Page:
Valparaiso Contrasts

When the Panama Canal opened in 1914, Valparaiso on Chile’s Pacific coast was transformed from being a major seaport for ships voyaging between the Atlantic and Pacific oceans to something of a backwater.

UNESCO recognised Valparaiso’s old quarter and its faded glory as a World Heritage Site and the city is undergoing a resurgence in terms of art, culture, education and tourism, as well as building on its maritime strengths.



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Attempts to describe Valparaiso promote contradictory observations. Perhaps the city is a contradiction.

Houses seem to tumble down steep slopes, literally sometimes. Those clothed in rusted corrugated iron adjoin newly painted ones of the brightest colours; faded opulent timber houses nestle ornately within very modest localities. Elegant cobbled streets and lanes join weedy and seedy ones. Locals use stairways and colourful ascensores (funiculars or elevators) to negotiate the slopes.

Colour is everywhere: painted buildings are joined by commissioned public art and random graffiti to provide a vast palette of hue, subjects and thought.

Danger hovers over Valparaiso, as the area is prone to earthquakes and tsunamis. The 1906 earthquake destroyed most of the city, four months after San Francisco was similarly razed.

My feeble attempts to encapsulate something of  Valparaiso have been saved by Pablo Neruda, Chile’s Noble Laureate in Literature, who wrote Oda a Valparaiso. Neruda was a sometime resident of the city, and a visit to his home (La Sebastiana) is a feature of experiencing Valpo.

Ode to Valparaíso
by Pablo Neruda

what an absurdity
you are,
how crazy:
a crazy port.
What a head
of disheveled
that you never finish
did you have
time to dress yourself,
and always
you were surprised
by life.
Death woke you up,
in your nightshirt,
in your long johns
fringed with colors,
with a name
tattooed on your stomach,
and with a hat.
The earthquake caught you,
and you ran
you broke your fingernails.
The waters and the stones
the sidewalks,
the sea,
the night,
all were shaken.
You slept
on the ground,
from your navigation,
and the furious
lifted its waves
more tempestuous
than a marine gale.
The dust
covered up
your eyes.
The flames
burned your shoes.
The solid houses
of the bankers
like injured whales,
while above,
the houses of the poor
into the void
like imprisoned
who test their wings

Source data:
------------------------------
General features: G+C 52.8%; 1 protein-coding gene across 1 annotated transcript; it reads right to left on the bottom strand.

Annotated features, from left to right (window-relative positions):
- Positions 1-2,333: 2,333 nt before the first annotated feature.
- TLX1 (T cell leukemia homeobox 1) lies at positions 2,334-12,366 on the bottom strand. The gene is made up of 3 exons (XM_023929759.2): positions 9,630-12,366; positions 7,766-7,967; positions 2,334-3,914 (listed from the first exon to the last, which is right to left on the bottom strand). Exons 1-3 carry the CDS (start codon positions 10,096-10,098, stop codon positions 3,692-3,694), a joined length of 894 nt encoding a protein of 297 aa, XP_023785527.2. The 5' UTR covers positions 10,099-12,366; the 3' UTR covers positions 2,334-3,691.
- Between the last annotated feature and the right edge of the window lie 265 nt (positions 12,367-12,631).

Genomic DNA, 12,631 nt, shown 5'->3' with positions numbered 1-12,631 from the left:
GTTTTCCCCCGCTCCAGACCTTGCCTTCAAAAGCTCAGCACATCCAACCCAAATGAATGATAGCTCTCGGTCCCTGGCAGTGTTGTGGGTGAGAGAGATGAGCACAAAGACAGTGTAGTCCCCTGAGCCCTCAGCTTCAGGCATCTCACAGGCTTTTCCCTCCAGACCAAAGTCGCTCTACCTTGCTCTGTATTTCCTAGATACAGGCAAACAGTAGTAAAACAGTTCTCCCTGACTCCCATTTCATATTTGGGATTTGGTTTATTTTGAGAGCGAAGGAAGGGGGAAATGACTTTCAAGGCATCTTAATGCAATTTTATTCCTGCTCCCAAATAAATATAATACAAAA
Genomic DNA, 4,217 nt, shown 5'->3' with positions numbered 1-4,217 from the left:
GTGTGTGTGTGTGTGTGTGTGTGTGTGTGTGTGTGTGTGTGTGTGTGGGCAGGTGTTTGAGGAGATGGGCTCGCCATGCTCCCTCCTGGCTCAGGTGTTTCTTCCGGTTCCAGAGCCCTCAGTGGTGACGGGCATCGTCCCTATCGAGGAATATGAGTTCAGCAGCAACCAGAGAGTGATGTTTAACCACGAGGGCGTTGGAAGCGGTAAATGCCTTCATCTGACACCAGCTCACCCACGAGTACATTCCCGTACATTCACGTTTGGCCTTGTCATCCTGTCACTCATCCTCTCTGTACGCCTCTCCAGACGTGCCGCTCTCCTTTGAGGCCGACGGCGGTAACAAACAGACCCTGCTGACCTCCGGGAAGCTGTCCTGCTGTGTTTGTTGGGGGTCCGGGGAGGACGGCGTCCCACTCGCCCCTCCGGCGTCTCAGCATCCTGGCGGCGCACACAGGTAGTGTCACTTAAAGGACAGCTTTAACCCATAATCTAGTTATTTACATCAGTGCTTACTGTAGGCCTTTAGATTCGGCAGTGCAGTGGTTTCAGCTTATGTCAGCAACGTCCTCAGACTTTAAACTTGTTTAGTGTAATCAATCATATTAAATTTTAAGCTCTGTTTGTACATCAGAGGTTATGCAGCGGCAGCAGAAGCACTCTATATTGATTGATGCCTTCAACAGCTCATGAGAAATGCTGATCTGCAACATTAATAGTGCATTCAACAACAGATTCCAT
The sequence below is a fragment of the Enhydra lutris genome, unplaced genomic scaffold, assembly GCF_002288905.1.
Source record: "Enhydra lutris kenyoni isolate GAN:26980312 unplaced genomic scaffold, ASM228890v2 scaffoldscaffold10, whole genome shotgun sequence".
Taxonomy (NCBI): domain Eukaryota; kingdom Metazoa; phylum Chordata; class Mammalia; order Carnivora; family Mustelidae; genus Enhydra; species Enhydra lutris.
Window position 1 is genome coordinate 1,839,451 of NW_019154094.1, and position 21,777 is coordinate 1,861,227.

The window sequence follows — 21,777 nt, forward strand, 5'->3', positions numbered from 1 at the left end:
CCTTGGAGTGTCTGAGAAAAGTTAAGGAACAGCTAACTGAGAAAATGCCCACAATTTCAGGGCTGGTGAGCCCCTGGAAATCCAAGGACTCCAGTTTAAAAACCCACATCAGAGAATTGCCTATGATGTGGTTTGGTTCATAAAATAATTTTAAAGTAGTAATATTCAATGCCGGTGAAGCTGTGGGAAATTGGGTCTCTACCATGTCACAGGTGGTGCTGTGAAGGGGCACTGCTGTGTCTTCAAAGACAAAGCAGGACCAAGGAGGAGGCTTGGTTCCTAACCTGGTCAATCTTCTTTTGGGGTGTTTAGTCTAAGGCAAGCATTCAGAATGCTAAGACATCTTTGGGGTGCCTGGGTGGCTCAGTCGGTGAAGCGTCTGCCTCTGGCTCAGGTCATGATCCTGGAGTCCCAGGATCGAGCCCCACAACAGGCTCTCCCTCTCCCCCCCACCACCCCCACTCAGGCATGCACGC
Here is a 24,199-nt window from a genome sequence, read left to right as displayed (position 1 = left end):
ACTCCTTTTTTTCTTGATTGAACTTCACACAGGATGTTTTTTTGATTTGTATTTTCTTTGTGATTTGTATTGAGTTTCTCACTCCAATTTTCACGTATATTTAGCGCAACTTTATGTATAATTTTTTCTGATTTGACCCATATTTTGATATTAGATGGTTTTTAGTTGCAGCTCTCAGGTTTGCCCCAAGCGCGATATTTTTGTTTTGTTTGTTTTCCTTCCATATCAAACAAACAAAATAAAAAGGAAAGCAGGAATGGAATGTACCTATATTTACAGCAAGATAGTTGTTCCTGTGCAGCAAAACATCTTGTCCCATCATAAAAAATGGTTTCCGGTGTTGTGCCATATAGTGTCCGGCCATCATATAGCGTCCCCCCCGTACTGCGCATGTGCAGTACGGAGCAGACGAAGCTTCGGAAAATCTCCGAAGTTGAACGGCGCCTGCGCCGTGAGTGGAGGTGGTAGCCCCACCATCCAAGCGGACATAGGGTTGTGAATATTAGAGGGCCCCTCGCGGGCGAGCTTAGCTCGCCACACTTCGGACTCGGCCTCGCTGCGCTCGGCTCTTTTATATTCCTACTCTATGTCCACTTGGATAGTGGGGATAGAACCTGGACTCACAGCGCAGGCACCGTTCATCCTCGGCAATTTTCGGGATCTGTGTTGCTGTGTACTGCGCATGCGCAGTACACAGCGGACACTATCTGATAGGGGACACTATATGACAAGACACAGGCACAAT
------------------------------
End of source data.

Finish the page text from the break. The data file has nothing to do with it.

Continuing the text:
and fall to the ground.

you forget
about your tears.
You return
to hanging your dwellings,
to painting doors
and windows
You transform
everything into a boat.
You are
the patched-up prow
of a small
The foamy crown
of the tempest.
Your ropes that sing
and the ocean light
that makes the shirts
and flags tremble
with your indestructible swaying.

you are
from far away.
In the height of the coast
you shine
and soon
you surrender
your hidden fire.
The rocking
of your muffled alleys,
the uninhibitedness
of your movement,
the clarity
of your seamanship.
Here I conclude
this ode,
so little
like a destitute
raggedly in your windows
in the wind
of the ocean,
with all
the sorrows
of your land,
the dew
of the seas, the kiss
of the wide irritable ocean
that with all its strength
beats against your stones.
It couldn’t
knock you down,
because within your southern chest
are tattooed:
and happiness
like anchors
that withstand
the waves of the earth.

(translated by Hermitina –

This is my contribution to Tiffin’s A-Z Guidebook, this month starting with the letter ‘V’.

TIFFIN - bite sized food adventures -

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I like to travel while having a base from which to roam. Home is a small farm on the outskirts of Melbourne, Australia, where I grow organic vegetables and fruit, keep a few chooks (chickens) and Dexter cattle. The place offers some country peace and quiet, and wildlife, as well as quick access to the inner suburbs of the city for my regular contrasting visits. I enjoy walking, camping, swimming and snorkelling, photography, reading, listening to and playing music, and good food and wine. A major flaw in my character is being susceptible to sales of air flights.

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